Monument Valley: Why Free Games Fail to Achieve Art
Written by 吳強頭
Translated by Andrew
Monument Valley is so far my favorite mobile game. Curiosity has made exploration fascinating and charming, like the player-character princess Ida looking for the lost treasure in a world of upside-down and rotatable mazes. As the game begins, the soothing music and gradient sky over the mountains have made up Ida’s world in your mind. Every chapter is a wonderland, and is full of surprises when Ida suddenly walks backwards, comes out from a trapdoor, spaces out in the gaze of breeze, waterfalls, and birds, or gasps at the beautiful scenery.
Aside from putting much efforts on the artistic and sophisticated level design of Monument Valley, it is essential that the team understands the characters of paid users and comes up with a correspondent version of the game. This time, we bring you the director of games of ustwo, Neil McFarland, to share the experience of how to design the perfect pacing to make users immersed in the game. As a fan, I was lucky enough to meet McFarland and talked about my favorite chapter, how social media responds to the game, and somehow McFarland’s username on the Internet.
ustwo Creates Spirits; Mobile Devices Are Just Skins
McFarland said the core concept of ustwo is to help users get the hang of games through digital design. Back to the era of console games, the controllers bore a professional yet complicated appearance and a number of buttons, which most people found them not user-friendly. ustwo noticed the prevalence of smartphones, and the interactive behavior of touchscreens, thus they developed Monument Valley. By clicking on the screen, users lead Ida traveling through moving and spinning mechanisms and eventually to the next chapter. With the private nature of cellphone, one can put on headphones and enjoy the exquisite atmosphere.
Additionally, ustwo is now working with Samsung Gear VR to build a virtual reality game—Land’s End. In the new game, users become Ida, and physically visit every island for a magical journey. They have tried to set Monument Valley directly onto VR devices, but the view would suddenly go upside-down, causing uncomfortable feelings. ustwo believes that digital design must adapt to the nature of devices. Smartphones feature touchscreens, and VR devices feature storyline through vision and motions.
Do good games make VR more common? Out of expectation, McFarland said games are just one of the media; games don’t take lead in content industry. A good movie, documentary, or concert can all provide users with amazing experience via VR devices.
“Mobile games are like black holes. They devour all kinds of entertainment such as puzzles, comic strips, and even boredom. Boredom is an important feeling. Without it, you can’t come up with fun things. That means no games.”
McFarland thinks people use cellphones not to enjoy the game but to kill time. That’s one thing ustwo wishes to change.
Pacing of Monument Valley: One Feed at a Time
As mentioned in his talk, free games aim to make users pay, so the user guide ends fast in 30 seconds, helping users build a castle or grow acres of crop. Instead of being entertaining, free games are more likely to develop relations with users. More levels and bonuses are given out, making users play forever.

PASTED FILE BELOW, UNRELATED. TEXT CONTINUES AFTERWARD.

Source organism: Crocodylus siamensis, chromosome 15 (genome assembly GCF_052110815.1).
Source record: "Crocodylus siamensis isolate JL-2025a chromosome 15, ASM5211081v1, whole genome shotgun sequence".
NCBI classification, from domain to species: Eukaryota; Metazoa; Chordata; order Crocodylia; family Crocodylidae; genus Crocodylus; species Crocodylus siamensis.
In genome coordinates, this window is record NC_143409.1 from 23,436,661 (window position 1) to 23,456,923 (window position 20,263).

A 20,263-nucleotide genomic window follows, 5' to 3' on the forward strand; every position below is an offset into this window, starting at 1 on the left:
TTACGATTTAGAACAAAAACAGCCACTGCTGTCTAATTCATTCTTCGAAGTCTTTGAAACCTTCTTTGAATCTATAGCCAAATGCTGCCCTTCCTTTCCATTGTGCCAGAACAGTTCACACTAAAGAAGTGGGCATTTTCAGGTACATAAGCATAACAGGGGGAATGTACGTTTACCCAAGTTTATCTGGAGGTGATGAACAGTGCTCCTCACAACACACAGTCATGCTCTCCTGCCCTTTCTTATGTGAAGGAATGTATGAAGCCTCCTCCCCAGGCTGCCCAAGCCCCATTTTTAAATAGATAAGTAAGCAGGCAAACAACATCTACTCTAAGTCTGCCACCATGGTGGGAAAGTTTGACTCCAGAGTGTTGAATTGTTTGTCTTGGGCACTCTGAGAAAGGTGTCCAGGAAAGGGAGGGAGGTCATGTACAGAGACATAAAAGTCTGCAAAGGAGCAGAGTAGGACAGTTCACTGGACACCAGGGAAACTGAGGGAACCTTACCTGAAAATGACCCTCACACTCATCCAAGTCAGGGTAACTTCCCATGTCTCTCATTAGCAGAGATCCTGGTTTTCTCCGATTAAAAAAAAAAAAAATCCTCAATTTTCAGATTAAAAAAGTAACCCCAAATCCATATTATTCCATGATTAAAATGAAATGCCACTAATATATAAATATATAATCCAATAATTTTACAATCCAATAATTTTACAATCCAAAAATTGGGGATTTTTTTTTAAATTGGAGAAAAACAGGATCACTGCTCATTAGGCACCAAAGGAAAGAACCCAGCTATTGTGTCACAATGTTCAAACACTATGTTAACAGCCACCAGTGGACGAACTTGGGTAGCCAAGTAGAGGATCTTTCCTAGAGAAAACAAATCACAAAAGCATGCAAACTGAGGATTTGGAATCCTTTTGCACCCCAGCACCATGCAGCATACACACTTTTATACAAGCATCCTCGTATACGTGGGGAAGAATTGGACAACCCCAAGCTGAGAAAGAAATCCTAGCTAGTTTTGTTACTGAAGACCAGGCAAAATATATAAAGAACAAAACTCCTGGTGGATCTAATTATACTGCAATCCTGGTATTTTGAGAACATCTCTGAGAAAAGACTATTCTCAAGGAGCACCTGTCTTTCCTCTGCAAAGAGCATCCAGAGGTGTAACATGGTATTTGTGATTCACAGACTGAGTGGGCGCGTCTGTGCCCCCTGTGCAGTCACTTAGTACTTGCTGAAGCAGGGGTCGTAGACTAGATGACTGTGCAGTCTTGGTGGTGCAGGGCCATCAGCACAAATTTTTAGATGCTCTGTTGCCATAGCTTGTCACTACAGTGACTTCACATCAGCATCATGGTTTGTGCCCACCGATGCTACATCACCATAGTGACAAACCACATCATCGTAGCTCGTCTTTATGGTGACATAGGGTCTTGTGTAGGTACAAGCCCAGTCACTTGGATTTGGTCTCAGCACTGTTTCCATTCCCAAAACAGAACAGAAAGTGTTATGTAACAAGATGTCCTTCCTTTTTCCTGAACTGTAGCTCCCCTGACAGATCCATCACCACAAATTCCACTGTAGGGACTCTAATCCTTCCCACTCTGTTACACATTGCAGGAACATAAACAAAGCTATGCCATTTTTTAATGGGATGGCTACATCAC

Since Monument Valley is a paid game, users often expect more from it, so the team must put efforts on the pacing and content design. In the user guide, they talk about only one thing in a chapter. From simple walks to complicated buttons, they feed users bit by bit with diverse surprises guaranteed without repeated plot. Different from the mission-oriented free games, ustwo left blanks throughout the game, so users have to find goals by themselves. This allows developers to have greater control of the pacing and contents, and it’s also a test of how developers blend rules with story. “The users don’t even realize they are playing a game until they are totally soaked in it.”
Turn Rules into Story, and Earn User Recognition
The Monument Valley team actually thought of only the rules and the artistic styles from the start. They put Ida in and enhanced the story afterwards. “Rules always come before stories,” said McFarland. Still McFarland agreed the soaking feelings of Monument Valley make rules part of the story, which few have noticed. My favorite chapter was The Box. You spin and open the box first, then the story begins.
McFarland uses “Paris Hair” as his Internet username. “I think my name isn’t cool enough!” In 1993, he was playing a golf video game and saw the name Paris Hair. He thought it was an interesting one so he took it as his character’s name. Later on, social media began to pop up, he then used Paris Hair as username until now.
He knows how powerful social media can be. When users like your game, they recommend it to others, and it spreads through social media beyond measure. Social media are the only marketing channels ustwo have, and they keep good relations with Google Play, App Store, and Amazon.
Matt Miller, the co-founder of ustwo, mentioned in the interview of The Guardian that no further chapters for Monument Valley will be released. A company won’t last long if focused only on mobile app. They are seeking more potentials through new technology. In the short term, they still put emphasis on mobile systems, but more than just games. From touchscreens to VR, ustwo is more of a digital design team. “I enjoy sharing Monument Valley as well as stories within different media.” As asked before the talk, is there a game, movie, or music that can make people appreciate the spaces in life, when all the blanks are filled in with cellphones. “Is there a free game can be regarded as art?”